Satan, said Satan, was simply the loser in a power struggle between two powerful beings. Satan lost the struggle for the heart and souls of men not just because of God's power and willingness to use it, but because of the devil's tolerance. "I never asked for slavish allegiance from anyone," Satan said, "just a fair hearing. If you disagree, then go your own way and I'll go off with my followers and life goes on. No one has to worship me, I don't really care. After all, one must be narcissistic, or perhaps insecure, to demand blind love and loyalty, wouldn't you think? But, God sees to it that my followers are tortured, slaughtered, forced to convert. Hardly the actions of a good and just god, now are they?"

Satan does bring out relevant points. What kind of god kills for obedience? Or, would allow his people to suffer the various wars and genocides over the last millennia? And of course, no one has a good answer for that, not even God's followers.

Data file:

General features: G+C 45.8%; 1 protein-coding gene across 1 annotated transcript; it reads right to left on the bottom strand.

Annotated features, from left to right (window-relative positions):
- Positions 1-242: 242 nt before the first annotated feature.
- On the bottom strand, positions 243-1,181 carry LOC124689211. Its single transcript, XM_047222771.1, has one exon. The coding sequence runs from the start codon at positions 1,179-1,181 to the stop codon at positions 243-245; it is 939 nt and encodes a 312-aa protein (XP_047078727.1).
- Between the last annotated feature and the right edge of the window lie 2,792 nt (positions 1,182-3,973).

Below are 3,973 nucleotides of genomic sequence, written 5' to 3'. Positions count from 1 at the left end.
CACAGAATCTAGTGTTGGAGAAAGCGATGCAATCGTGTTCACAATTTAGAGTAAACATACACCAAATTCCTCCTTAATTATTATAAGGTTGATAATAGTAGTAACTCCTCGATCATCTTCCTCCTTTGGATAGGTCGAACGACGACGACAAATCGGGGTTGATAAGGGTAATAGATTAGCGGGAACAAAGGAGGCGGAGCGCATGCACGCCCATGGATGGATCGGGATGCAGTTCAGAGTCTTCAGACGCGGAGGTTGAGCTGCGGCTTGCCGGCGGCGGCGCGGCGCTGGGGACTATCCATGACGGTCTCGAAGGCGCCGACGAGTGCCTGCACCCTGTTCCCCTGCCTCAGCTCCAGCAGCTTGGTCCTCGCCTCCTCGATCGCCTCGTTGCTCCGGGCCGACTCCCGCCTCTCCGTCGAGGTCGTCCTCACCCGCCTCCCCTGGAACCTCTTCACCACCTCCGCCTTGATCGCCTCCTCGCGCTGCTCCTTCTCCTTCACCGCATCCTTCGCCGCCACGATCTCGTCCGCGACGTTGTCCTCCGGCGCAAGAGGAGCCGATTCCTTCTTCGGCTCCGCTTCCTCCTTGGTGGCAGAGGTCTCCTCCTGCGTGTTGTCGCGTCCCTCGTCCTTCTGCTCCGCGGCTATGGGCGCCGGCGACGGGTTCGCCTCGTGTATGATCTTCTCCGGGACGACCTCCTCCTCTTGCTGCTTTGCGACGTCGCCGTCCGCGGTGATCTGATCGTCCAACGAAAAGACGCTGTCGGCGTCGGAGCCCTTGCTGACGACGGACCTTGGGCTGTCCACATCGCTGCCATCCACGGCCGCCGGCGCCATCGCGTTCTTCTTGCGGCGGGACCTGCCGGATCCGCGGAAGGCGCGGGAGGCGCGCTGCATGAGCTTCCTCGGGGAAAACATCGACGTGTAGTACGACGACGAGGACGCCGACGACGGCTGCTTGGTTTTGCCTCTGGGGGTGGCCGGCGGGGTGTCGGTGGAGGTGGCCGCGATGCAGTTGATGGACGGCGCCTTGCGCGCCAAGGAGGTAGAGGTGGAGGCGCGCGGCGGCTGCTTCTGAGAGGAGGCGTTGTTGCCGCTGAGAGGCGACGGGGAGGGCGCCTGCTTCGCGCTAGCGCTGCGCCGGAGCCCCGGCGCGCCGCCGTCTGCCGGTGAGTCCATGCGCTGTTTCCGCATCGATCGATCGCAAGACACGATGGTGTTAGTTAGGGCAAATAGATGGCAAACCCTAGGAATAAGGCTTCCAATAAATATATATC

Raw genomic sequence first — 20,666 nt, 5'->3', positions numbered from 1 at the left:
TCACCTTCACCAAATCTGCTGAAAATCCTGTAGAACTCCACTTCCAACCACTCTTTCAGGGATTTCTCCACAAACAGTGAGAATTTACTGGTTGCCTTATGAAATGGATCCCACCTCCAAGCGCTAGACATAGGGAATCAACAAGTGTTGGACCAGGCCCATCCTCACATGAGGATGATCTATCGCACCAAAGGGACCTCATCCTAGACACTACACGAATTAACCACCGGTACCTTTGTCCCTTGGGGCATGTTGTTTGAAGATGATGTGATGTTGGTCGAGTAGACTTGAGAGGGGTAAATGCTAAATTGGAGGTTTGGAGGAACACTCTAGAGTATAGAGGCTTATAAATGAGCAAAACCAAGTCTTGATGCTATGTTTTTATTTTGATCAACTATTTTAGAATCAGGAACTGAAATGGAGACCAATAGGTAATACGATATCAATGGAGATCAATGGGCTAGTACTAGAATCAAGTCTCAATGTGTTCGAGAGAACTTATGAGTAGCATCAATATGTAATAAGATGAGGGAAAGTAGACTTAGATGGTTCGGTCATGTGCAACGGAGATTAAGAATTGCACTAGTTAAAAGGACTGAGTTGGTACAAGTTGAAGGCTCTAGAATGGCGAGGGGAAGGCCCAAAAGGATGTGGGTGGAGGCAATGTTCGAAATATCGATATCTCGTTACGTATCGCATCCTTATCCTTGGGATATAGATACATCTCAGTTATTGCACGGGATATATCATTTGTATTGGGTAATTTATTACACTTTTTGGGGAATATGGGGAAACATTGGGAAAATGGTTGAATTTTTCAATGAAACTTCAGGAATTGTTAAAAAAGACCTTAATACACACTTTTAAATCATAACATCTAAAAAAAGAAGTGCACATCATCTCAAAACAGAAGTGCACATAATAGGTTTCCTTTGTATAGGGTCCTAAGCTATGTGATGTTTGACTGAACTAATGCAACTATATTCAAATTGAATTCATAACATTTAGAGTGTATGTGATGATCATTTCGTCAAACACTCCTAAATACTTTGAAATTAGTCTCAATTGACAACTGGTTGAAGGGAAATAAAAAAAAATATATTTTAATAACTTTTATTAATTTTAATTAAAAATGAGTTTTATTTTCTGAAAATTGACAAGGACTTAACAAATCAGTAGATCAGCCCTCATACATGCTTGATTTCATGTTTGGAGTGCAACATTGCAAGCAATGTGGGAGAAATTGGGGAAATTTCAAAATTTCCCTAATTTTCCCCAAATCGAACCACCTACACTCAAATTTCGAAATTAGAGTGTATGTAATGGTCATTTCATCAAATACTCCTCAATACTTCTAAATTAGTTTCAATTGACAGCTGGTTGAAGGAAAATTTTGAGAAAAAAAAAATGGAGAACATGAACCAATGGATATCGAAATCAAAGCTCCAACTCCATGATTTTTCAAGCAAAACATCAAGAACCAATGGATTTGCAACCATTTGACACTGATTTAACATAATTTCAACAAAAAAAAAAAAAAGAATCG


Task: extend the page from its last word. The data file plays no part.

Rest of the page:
Cruzada tried to interview God himself, but He chose to remain aloof, perhaps to enhance His image, although Cruzada did manage to obtain a copy of one of His diaries. Cruzada didn't say how he got it, either in the book or interviews, but there are rumors of certain angels who are unhappy with God's regime and would like to discredit him. But, the diary was a disappointment, since it reads more like a to-do list than an expression of God's thoughts. Still, it does give insight to the things He thinks about and what He thinks of them. For example, on one page, presumably from the early seventh century (none of the passages were dated), God wrote:

New religion? Islam? give Mohammed fellow visions
talk to pope again
create new planet, better humans, two heads?
burn new Satan book
populate Mars?
Squelch Mithras revival in south Europe, perhaps forced conversions
write sequel to Bible?
impregnate another virgin

This short entry, actually a typical one, shows the disparate thoughts of God on any given day. They show His mundane side, a stark contrast to the glorious and glamorous vision usually given.